Photo 1: Sprite Bottle Base Featuring Mammoth Cave National Park Embossing.

By Cameron Boutin

This blog is by Dovetail Historian Cameron Boutin, who is sharing just some of his fascinating dissertation research on soldiers during the Civil War.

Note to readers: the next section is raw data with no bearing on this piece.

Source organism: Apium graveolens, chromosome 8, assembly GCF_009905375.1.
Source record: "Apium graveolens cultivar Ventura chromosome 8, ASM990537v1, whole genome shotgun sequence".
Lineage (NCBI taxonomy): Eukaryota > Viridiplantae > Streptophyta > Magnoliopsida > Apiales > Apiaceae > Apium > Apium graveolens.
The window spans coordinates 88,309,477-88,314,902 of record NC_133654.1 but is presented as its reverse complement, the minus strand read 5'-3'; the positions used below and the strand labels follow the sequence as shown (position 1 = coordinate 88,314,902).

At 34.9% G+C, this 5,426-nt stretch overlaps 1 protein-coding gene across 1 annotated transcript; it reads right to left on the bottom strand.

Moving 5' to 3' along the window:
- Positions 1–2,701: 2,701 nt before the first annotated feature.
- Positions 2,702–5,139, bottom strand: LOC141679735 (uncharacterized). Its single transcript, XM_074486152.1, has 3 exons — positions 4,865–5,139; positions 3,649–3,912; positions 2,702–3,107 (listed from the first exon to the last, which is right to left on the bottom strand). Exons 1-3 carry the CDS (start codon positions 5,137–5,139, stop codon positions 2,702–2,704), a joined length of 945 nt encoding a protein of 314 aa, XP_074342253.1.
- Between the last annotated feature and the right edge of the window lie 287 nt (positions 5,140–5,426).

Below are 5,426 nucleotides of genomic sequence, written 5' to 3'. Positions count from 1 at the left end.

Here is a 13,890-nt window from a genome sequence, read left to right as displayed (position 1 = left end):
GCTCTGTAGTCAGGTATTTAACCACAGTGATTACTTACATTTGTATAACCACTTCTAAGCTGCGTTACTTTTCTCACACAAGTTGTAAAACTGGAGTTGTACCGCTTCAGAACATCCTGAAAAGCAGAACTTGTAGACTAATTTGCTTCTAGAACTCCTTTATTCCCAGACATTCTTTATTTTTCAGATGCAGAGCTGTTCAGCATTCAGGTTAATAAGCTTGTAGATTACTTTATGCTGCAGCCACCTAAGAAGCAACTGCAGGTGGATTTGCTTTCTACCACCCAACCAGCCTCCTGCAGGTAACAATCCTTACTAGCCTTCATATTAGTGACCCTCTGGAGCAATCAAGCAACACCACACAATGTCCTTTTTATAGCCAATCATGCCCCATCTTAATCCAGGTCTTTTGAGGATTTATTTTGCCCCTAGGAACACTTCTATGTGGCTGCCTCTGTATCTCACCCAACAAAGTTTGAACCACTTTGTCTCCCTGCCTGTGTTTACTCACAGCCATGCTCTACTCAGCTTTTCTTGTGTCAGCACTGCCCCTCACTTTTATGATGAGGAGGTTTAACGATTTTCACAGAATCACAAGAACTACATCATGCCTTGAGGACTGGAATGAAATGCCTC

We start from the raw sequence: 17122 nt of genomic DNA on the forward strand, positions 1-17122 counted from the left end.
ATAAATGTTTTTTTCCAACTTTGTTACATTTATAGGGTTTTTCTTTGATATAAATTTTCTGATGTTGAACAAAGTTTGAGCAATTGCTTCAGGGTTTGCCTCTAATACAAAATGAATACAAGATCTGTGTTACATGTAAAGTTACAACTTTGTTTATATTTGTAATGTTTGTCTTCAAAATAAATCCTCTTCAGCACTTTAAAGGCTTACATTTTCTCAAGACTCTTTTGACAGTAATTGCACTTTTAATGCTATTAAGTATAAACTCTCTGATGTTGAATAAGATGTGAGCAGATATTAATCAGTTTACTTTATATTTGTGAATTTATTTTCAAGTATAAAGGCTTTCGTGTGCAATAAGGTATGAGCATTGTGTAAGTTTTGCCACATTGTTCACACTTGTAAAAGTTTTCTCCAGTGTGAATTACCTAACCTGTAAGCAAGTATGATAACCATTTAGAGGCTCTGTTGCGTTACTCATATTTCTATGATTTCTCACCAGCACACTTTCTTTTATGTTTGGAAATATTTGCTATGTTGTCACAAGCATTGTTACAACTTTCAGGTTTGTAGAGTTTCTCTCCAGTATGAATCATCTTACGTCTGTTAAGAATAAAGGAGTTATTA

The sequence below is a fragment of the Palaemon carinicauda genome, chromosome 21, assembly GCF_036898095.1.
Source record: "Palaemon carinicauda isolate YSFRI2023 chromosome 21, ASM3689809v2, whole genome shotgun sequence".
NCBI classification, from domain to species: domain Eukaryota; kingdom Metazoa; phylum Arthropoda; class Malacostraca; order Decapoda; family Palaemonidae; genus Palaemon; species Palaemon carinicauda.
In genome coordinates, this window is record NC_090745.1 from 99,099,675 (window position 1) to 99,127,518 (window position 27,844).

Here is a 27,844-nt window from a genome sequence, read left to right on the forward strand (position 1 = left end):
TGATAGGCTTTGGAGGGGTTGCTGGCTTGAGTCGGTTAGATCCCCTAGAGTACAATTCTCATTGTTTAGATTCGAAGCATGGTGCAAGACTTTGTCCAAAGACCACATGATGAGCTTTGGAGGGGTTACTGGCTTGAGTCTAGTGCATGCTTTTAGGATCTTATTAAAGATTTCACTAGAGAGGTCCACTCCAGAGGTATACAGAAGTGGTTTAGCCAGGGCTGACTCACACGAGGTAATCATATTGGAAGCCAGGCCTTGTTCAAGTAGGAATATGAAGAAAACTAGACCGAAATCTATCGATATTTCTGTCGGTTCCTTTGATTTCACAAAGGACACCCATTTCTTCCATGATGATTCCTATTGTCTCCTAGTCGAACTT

United States (U.S.) and Confederate soldiers in the Civil War experienced the pressures of weather in a variety of ways over the course of their military service. The weather was not simply a passive backdrop to their time in the army; it was a central preoccupation. While this could be said about most people in mid-nineteenth-century America, wartime service necessitated much longer lasting exposure to the elements then life at home. One of the things that sets the soldier’s encounters with the weather apart from others was that they essentially had no reprieve. They lived outside for years at a time. Who else in nineteenth-century American society lived outside continuously for years? The weather intersected with some of the most central experiences of soldiering, from tent camping and marching to performing sentry duty and fighting on the battlefield. Most men understood that enduring the vagaries of the weather was a necessary part of war, but most nevertheless believed that bad weather made life in the military much more difficult and disagreeable.